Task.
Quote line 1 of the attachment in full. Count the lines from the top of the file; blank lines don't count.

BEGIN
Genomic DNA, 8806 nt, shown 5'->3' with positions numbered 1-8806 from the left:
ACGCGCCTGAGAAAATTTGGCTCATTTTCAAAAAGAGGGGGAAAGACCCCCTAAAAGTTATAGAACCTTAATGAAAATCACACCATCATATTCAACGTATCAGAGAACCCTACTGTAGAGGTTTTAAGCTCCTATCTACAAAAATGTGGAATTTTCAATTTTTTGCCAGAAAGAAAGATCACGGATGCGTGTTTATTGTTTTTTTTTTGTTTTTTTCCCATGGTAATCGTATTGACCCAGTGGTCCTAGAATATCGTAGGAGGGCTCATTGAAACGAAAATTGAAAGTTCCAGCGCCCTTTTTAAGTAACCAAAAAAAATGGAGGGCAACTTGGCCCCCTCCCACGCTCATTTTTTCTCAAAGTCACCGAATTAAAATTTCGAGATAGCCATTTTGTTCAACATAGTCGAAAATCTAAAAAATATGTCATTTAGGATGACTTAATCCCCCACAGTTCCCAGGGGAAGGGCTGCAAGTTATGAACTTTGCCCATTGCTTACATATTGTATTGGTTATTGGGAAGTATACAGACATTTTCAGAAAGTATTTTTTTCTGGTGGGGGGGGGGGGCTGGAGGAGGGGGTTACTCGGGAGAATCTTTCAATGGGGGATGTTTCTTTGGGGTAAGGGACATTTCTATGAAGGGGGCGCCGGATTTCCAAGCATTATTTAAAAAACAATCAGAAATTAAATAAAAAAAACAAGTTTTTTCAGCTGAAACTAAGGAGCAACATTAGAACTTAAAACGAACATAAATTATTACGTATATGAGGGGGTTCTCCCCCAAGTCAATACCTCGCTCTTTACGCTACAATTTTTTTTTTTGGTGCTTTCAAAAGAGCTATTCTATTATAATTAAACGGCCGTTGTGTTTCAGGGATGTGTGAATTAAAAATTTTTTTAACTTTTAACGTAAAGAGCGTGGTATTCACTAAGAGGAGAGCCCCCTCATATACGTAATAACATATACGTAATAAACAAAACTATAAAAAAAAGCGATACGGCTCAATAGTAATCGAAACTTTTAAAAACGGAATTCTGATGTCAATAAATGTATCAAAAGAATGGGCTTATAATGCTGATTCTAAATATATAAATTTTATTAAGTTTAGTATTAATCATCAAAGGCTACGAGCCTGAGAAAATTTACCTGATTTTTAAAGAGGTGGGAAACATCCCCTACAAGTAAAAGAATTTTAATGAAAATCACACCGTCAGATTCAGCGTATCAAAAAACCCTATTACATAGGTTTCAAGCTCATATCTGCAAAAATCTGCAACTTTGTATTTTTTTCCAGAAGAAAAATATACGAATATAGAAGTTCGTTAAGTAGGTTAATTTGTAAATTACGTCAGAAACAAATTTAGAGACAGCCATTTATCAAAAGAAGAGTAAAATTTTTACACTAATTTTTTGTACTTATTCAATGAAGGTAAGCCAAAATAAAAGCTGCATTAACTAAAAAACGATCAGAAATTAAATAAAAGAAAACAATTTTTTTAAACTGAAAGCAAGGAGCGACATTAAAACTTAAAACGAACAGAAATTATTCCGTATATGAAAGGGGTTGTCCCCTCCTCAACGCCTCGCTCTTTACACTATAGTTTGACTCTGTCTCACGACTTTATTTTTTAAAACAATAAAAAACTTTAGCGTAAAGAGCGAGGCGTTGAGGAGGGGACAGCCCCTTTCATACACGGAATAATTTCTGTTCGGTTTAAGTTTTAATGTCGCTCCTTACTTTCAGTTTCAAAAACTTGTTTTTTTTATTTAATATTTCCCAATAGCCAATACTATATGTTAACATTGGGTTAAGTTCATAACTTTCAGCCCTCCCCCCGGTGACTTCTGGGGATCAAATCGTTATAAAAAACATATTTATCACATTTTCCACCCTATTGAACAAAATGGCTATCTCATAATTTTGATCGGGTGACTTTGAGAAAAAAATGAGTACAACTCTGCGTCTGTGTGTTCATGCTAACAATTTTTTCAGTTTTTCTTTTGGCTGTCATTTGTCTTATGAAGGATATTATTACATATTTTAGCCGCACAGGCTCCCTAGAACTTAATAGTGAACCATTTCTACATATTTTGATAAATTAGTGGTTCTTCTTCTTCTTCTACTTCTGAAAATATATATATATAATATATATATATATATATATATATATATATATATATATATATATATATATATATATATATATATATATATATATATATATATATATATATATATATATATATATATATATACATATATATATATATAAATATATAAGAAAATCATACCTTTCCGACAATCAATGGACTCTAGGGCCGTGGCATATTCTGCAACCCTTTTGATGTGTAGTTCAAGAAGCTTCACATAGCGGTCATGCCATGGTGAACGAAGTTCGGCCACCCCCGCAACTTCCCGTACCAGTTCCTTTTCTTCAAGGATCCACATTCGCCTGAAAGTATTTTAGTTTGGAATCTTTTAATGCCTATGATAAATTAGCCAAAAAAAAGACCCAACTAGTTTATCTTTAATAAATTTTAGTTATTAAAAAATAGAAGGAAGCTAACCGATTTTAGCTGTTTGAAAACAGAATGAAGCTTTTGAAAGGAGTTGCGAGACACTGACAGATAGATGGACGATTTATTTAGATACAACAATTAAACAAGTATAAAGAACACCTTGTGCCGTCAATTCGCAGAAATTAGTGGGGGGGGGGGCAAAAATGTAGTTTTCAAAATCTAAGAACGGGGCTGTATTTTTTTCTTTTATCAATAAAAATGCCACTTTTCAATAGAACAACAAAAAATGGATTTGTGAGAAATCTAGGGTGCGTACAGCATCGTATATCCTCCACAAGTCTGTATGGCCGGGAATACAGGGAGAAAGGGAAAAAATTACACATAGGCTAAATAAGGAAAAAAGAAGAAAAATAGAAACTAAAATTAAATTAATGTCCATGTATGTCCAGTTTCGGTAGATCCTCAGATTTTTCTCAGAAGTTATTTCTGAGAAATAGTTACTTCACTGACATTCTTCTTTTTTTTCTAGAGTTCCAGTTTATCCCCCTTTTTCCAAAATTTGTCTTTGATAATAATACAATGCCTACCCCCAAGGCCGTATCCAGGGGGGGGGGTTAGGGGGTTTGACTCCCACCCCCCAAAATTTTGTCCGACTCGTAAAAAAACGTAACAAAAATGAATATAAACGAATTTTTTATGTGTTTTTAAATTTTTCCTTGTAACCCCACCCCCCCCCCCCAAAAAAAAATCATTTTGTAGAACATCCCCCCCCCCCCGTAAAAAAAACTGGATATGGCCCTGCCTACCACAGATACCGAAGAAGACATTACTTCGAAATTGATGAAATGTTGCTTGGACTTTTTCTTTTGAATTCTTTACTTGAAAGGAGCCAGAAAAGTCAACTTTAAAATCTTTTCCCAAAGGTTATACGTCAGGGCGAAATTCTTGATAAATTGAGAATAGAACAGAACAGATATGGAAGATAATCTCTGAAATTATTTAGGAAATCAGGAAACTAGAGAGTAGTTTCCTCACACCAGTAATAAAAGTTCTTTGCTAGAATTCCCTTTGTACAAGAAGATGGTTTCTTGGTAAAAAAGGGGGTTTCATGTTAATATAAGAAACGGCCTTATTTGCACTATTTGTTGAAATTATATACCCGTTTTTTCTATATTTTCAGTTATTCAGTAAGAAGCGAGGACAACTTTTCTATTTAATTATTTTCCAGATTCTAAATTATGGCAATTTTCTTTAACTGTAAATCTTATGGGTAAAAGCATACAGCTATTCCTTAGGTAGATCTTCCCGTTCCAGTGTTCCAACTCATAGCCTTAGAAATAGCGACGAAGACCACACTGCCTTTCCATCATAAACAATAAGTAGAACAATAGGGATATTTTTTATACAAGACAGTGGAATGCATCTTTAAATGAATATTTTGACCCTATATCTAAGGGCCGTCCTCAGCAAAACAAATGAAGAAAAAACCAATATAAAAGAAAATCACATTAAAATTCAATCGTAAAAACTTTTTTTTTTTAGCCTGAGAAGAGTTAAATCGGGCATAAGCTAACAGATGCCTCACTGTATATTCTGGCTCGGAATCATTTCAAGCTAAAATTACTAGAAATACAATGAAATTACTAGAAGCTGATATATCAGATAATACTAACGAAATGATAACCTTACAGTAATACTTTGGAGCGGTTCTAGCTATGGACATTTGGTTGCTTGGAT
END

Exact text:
Genomic DNA, 8806 nt, shown 5'->3' with positions numbered 1-8806 from the left: